Who Will Speak for Me?

Q: Who Will Speak for Me When I Lose My Voice? (Or My Mind?)
A: Your Healthcare Agent


AT SOME POINT DURING ADVANCED ILLNESS, eight out of ten of us will not be physically or mentally able to make decisions about our care.

This is when the Attending Physician will turn to our Healthcare Agent or next of kin, and ask, “What should we do?” This can be one of the most challenging questions life ever presents.

For those who have had “The Conversation” regarding their wishes, the answer is often clear. For those who haven’t chosen an Agent or gone into enough detail regarding what’s important to them, this can be a harrowing time.

If we haven’t selected a Healthcare Agent and legally empowered them, then the decision falls to our next of kin. In descending order, that’s a married spouse, an adult child, then an adult sibling.

In the absence of a spokesperson, or more often the case, if our loved ones can’t agree on a course of action, our doctors are obliged to provide care. The default is almost always to prolong life, by all means, for as long as possible.

While we have the capacity, we each have the right and the responsibility to determine ahead of time or in ‘real time’ what degree of aggressive treatment and/or life support we would want and for how long.

When we hesitate to accept this responsibility and instead defer to family or institution, we risk “runaway” treatment that may not be in keeping with our wishes.

Two Essential Tasks to Ease Fear and Suffering

After realizing the importance of a Healthcare Agent, comes the task of recruiting one.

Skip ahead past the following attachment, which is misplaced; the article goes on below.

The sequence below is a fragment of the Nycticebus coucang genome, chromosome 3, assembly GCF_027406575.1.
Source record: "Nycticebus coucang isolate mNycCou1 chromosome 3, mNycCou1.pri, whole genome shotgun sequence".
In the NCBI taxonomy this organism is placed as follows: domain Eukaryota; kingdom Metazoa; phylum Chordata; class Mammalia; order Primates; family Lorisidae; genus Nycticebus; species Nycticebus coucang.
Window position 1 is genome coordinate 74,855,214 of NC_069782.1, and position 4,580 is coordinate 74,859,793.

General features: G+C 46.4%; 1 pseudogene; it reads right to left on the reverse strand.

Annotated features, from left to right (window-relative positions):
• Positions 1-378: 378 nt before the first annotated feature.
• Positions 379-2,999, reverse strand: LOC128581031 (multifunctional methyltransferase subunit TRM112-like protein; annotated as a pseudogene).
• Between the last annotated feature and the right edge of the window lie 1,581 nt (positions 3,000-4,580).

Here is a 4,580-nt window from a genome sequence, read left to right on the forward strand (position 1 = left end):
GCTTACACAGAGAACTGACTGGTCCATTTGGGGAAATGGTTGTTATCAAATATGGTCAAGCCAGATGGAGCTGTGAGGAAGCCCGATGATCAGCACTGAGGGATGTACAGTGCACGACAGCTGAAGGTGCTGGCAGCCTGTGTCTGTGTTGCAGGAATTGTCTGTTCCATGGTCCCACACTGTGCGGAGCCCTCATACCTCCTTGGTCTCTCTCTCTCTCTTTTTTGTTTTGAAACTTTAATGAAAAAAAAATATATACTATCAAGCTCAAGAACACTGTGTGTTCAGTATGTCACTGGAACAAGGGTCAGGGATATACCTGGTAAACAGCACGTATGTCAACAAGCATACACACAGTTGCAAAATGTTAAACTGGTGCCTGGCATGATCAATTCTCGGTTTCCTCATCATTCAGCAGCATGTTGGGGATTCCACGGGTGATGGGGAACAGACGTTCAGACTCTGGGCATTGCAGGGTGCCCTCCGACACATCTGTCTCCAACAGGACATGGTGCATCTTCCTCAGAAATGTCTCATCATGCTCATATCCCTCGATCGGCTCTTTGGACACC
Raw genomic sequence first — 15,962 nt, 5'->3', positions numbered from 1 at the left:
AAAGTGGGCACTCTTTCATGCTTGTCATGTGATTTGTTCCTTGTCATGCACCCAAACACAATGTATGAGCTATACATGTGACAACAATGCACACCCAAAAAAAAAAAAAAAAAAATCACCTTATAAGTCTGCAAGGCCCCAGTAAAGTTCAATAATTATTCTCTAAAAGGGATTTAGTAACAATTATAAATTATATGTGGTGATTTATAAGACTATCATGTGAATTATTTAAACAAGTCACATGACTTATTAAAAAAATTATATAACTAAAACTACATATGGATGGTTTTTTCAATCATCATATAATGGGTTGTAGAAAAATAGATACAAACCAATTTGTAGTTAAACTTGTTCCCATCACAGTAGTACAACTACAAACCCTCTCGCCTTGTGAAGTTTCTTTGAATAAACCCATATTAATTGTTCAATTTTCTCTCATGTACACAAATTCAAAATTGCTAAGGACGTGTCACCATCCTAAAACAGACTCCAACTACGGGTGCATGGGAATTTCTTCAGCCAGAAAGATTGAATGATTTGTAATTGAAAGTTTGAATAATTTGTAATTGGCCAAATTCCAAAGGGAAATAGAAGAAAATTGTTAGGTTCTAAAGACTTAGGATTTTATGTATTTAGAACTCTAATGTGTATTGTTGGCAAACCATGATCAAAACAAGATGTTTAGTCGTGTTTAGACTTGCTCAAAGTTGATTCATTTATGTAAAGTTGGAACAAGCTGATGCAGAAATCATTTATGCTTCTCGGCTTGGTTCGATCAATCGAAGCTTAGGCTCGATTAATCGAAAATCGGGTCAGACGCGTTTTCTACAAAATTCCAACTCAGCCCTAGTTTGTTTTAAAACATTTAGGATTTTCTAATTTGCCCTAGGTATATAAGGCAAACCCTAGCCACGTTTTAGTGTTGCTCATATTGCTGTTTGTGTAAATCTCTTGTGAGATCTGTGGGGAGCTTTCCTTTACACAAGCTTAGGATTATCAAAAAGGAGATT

After selecting an agent, the next step is to have a series of conversations to explore, and document what matters most to us, in regard to our goals of care.

This process is fondly known as having The Conversation. But where to start?

The best practice: Here and now. Around the kitchen table is ideal.

How to Get Started

The best time to discuss our fears and wishes is sooner than later. “Let’s wait and see” is not a winning strategy. Please don’t wait until a crisis arises.

The hospital is perhaps the least desirable place to have such a conversation. The institution hums with urgency, distress, and the overarching bias of providing additional treatment.

Under this gravitational field, it’s extremely difficult to discriminate and choose between various medical options, let alone to opt out.

While it’s hard to talk about one’s death, it’s unkind to leave a spouse, a child, or a loved one in a position of uncertainty about something so important.

Too many people die in a way they would never want, simply because they didn’t talk about what they would want, with the right person.

The survivors’ guilt that can result from not knowing and then questioning whether we made the right decisions is a cruel inheritance.

Begin sooner than later to identify and to coach this key person. Your agent may initially feel hesitant to assume responsibility for such important decisions.

While this is normal, it needs to be addressed and redirected. In truth, your Agent is being empowered by you to communicate your wishes.

It is of lasting importance to reaffirm that the patient is the decision maker. The Agent is a spokesperson.